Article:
The Transforming Presence of God: A Reflection for the Second Sunday of Lent

By Sr. Princess Mary Dawson, MHSH

Click here for the Mass readings.

 

 

The readings of the Second Sunday of Lent are a like a roadmap, guiding us and grounding us in hope. At times we may feel like Abram in the first reading, unsure how things will unfold.

But the Lord made a covenant with Abram, promising that his descendants would be as numerous as the stars. We can be comforted that even when we cannot see what lies beyond, God walks with us in our fears and doubts.

Then we turn to the Transfiguration account in the Gospel and watch Peter, James and John take the journey to Mount Tabor. There had to be some soul searching going on in them about who this Jesus was. Perhaps they were even hesitant as they journeyed. Imagine reaching the top of the mountain and seeing Moses and Elijah conversing with Jesus. Like Peter, we might want to memorialize this encounter. The encounter is nonetheless memorialized with the proclamation from the clouds “This is my chosen Son; listen to him.” Silence follows this event.

The words from the clouds were enough to ponder in their hearts. Possibly they left in fear or in confusion regarding the meaning of what transpired. Even so, Jesus was with them though they did not fully understand what it all meant. We can be comforted that no matter what we face, whatever we do not understand or whatever struggles we confront, we can be certain that Jesus is with us. May we always listen to the beloved Son of God. Amen.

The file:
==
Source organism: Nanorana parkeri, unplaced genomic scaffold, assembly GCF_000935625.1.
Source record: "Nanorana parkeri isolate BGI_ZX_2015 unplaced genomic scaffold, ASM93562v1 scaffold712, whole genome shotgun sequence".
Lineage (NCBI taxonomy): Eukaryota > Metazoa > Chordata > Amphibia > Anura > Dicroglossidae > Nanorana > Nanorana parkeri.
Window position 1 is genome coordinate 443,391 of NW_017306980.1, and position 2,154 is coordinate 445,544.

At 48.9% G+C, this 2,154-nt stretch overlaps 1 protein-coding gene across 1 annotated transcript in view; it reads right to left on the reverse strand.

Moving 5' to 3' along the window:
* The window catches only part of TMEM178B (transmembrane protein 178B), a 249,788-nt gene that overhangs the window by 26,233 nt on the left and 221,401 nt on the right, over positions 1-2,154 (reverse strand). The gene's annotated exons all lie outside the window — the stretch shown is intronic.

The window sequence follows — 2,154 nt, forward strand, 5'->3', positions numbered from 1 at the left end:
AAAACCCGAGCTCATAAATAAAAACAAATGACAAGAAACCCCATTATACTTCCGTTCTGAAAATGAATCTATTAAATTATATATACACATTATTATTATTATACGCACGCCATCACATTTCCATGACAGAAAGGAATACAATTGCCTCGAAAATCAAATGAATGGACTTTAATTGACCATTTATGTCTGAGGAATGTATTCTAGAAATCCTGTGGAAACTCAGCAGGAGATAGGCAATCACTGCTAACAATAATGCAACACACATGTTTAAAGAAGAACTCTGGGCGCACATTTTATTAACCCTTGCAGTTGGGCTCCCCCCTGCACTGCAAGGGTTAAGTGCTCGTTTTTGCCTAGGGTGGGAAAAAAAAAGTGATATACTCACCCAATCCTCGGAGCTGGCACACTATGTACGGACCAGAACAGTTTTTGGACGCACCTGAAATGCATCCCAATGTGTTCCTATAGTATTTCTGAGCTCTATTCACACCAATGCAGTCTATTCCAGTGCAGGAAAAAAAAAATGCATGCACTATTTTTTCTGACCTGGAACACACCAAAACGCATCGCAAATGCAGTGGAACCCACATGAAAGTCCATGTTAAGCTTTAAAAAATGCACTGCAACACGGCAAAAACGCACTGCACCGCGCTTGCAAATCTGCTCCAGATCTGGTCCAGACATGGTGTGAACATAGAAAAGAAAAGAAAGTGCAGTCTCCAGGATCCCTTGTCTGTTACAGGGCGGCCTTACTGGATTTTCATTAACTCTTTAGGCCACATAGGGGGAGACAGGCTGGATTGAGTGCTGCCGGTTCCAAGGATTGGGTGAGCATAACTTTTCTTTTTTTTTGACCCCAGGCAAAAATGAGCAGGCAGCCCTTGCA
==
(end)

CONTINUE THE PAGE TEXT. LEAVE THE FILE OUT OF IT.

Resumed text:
Called by Circumstances

A Reflection by Sister M. Martha Pavelsky, MHSH

In the first reading for the Second Sunday of Lent (GN 12:1-4A) God tells Abram:

“Go forth from the land of your kinsfolk and from your father’s house to a land that I will show you.”

Midrash is one of my favorite things.  (No, it’s not a terrible affliction akin to shingles, although that’s what it sounds like.)  Midrash is the practice of students of scripture who read a passage like the one above and wonder what happened before and after the event recorded.

What might have led up to it?  What outcomes were possible?  It’s all speculation, of course—none of it is verifiable in history—but pondering a reading in that way can be quite rich.

stars 2 Magic SkiesMy first thought on this little reading is, “God sure knows how to sweeten a deal!”  Certainly God realized how wrenching it would be for Abram to surrender his land.  Ownership of land in many (not all) cultures confers status, security, even the right to vote (as in our country at one time).  Abram should give all that up?

“You must be kidding, God.”

But then the sweetener:  God promises Abram a new great nation, a wonderful reputation, unlimited blessings.  Wow!  So “Abram went as the Lord directed him.”  Lucky for us he was so easily persuaded.  But, I have to wonder what his wife had to say!

Circumstances call us, (not divine voices exactly, but…) and we are rarely so compliant as Abram.  We dither, ponder, discuss, maybe dispute.  “Why should I do that, or go there or accept such-and-such or so-and-so?  Why me, now, here?  What if I had other plans?”

I think particularly of women I’ve known or heard about—mothers of young families whose husbands suddenly die—a car crash, a stroke, a heart attack.  Then what?  How to acquiesce to that?  How to go on?  Could I?

For Reflection:

 Is such a tragedy a call that can bring its own grace, making acceptance possible?  Are such experiences our transfiguring events?  How many such calls come to us in the course of one lifetime? How do we answer them?